The Very Thing I’m Talking About–Keep it Classic!

Gaming seems to be in the midst of a renaissance of sorts for many people right now. As the mundane nature of most big publishers continues to creep in on gamers and the Wii-U Launchindustry, as a whole, for a lot of people there’s a desire to have more substance in their gaming. The fact is, a lot of gamers aren’t even aware that they want more. That is something that has not escaped some publishers, like Nintendo, however.

All anyone has to do is look at the style of games being released across all platforms to see what I mean. There is an abundance of shooters and the like that are severely unimaginative and repetitive, to say the least. One issue that you see in the current space is companies competing to one-up the other side by doing the same thing…only “better”. Whether you’re talking software publishers or hardware manufacturers, many are doing the same things.

One example of this is first-person shooters. (Disclaimer: I have never really been into shooters, heavily, although my first foray was one of the originals on PC, Wolfenstein.) Near the end of the last console generation, I noticed that the repetition was suffocating. On one hand you have Activision releasing annual Call of Duty titles that rarely did more than change maps and “story” (“Hey, we’re killin’ zombies, now!”). That went head-to-head with EA releasing Battlefield annually…until they realized they couldn’t keep up with that, but almost. That’s not to mention the non-annual Halo from Bungie (at the time; now 343 Studios), The Last of Us, and so many others. After a while, it becomes so much of the same thing.

Look at the blazing trend of Virtual Reality that is hitting the market place. With Occulus, and Morpheus and other iterations carving out mind-share with consumers, yet true application is far from settled for many of these companies and those whose hardware looks to be attached to them. Mr. Shigeru Miyamoto addressed this very issue after E3, and all of the displays that attempted to show what was capable instead of what was to be.

“Sony and Microsoft had many announcements of future titles that were not playable. VR lined the floor as a dream exhibit. There were lots of video demos of those titles,” he said.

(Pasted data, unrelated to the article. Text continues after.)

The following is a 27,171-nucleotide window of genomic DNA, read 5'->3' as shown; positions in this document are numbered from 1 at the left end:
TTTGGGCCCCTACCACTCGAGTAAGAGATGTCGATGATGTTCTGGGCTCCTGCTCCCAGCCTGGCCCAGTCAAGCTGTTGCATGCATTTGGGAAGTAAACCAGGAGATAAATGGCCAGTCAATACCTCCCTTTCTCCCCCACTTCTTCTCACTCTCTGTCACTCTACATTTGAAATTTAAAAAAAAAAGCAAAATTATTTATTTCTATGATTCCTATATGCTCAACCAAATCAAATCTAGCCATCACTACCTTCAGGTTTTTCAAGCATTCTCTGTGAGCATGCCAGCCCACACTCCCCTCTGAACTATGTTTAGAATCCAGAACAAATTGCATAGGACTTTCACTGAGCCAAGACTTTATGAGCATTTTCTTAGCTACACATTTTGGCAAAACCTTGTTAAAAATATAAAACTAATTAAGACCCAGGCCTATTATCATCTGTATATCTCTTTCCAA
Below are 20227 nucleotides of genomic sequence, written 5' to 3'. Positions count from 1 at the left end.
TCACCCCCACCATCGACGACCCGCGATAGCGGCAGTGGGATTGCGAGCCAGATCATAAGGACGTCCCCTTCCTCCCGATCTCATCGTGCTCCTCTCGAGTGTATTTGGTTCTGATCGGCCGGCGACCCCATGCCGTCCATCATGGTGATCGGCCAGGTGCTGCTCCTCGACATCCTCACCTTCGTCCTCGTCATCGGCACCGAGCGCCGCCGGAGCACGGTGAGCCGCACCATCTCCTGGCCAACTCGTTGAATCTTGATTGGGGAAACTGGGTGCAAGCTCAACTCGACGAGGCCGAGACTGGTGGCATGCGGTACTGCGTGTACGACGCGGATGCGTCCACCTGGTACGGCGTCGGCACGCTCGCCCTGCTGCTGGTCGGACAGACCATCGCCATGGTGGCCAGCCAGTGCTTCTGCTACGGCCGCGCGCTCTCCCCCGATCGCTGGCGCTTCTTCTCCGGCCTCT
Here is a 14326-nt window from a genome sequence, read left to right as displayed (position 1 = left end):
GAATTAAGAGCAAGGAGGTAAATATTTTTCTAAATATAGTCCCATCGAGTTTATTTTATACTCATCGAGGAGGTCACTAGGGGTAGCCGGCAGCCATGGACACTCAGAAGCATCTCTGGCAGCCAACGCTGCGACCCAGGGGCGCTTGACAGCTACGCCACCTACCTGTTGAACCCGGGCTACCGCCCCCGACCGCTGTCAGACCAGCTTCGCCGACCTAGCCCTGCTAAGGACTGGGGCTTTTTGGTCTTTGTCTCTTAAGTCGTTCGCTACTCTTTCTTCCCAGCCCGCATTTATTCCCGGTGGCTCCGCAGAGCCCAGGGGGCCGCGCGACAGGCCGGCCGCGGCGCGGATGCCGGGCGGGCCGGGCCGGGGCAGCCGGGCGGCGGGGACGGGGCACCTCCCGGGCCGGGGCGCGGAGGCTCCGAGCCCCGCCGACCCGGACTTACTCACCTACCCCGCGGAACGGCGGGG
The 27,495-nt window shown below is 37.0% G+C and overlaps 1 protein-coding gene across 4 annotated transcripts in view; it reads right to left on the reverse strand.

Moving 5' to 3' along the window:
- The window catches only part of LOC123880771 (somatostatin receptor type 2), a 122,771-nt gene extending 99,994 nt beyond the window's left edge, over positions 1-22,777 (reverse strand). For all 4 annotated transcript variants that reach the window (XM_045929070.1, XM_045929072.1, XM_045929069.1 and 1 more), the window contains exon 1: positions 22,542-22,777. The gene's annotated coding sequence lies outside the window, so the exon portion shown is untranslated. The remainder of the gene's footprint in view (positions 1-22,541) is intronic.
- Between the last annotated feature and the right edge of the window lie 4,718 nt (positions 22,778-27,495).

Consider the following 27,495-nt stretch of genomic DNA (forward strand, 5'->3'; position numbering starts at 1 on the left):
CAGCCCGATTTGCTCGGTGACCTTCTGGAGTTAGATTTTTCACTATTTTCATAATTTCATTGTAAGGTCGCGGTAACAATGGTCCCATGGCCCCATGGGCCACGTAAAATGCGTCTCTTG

Meanwhile, Nintendo had playable demos instead, Miyamoto said, and received “high praise”.

But that’s why I feel that Nintendo is a continual breath of fresh air for this industry. Not just in the hardware arena, but also in the software arena. Nintendo’s focus on fun and putting smiles on the faces of customers is the very essence of what makes gaming what it is, in my opinion. In a recent article by Polygon, the author, Brian Crecente, shared this very same sentiment regarding Nintendo and their ability to keep gaming fun.

It’s not just Nintendo that can make a game as fun to watch as it is to play, but they seem to nail that aspect nearly every single time. The company’s games, Wii U and 3DS are also a reminder that not all games need to have deeper meaning, or lead to thoughtful introspection. Sometimes they can just be fun.

For many people, coming to that realization is an emerging phenomena, and that is why I say that this is currently a Super Mario Maker 2renaissance of sorts for the gaming industry. Getting back to what made gaming what it is is an incredible thing, for sure, and for that to be something that more and more people are seeing and realizing is beyond exciting to me. Darren Bazil, of IGN, shared how becoming a father brought him back to Nintendo.

 At first, I thought maybe the handheld platform itself was the biggest contributing factor to my renewed gaming enjoyment, but I found myself loving the content, as well…Nintendo’s longevity allows its games to span generations, and I quickly found myself excited to share these characters and stories – which meant so much to me as a child – with my own son.  Before I knew it, I was out picking up a Wii U as well so he could see the characters on screen and become familiar with them. Nintendo’s family-friendly content doesn’t hurt, either.

The bottom line is, the renaissance is real and there are many gamers who are coming to realize there is a freshness and realness in Nintendo gaming that takes nothing away from your adulthood. At the end of the day, we are all still “playing games” so why not break down your gaming choices by what you like versus dislike, and forget about all that “kiddie” stuff as rationale for insecurities. Mature gamers don’t have to ask for permission to like what they like!

As always, gaming is meant to be fun, so keep gaming!!



One thought on “The Very Thing I’m Talking About–Keep it Classic!

  1. Pingback: Putting Smiles on the Faces of Everyone Nintendo Touches | Jewelarchon Gaming

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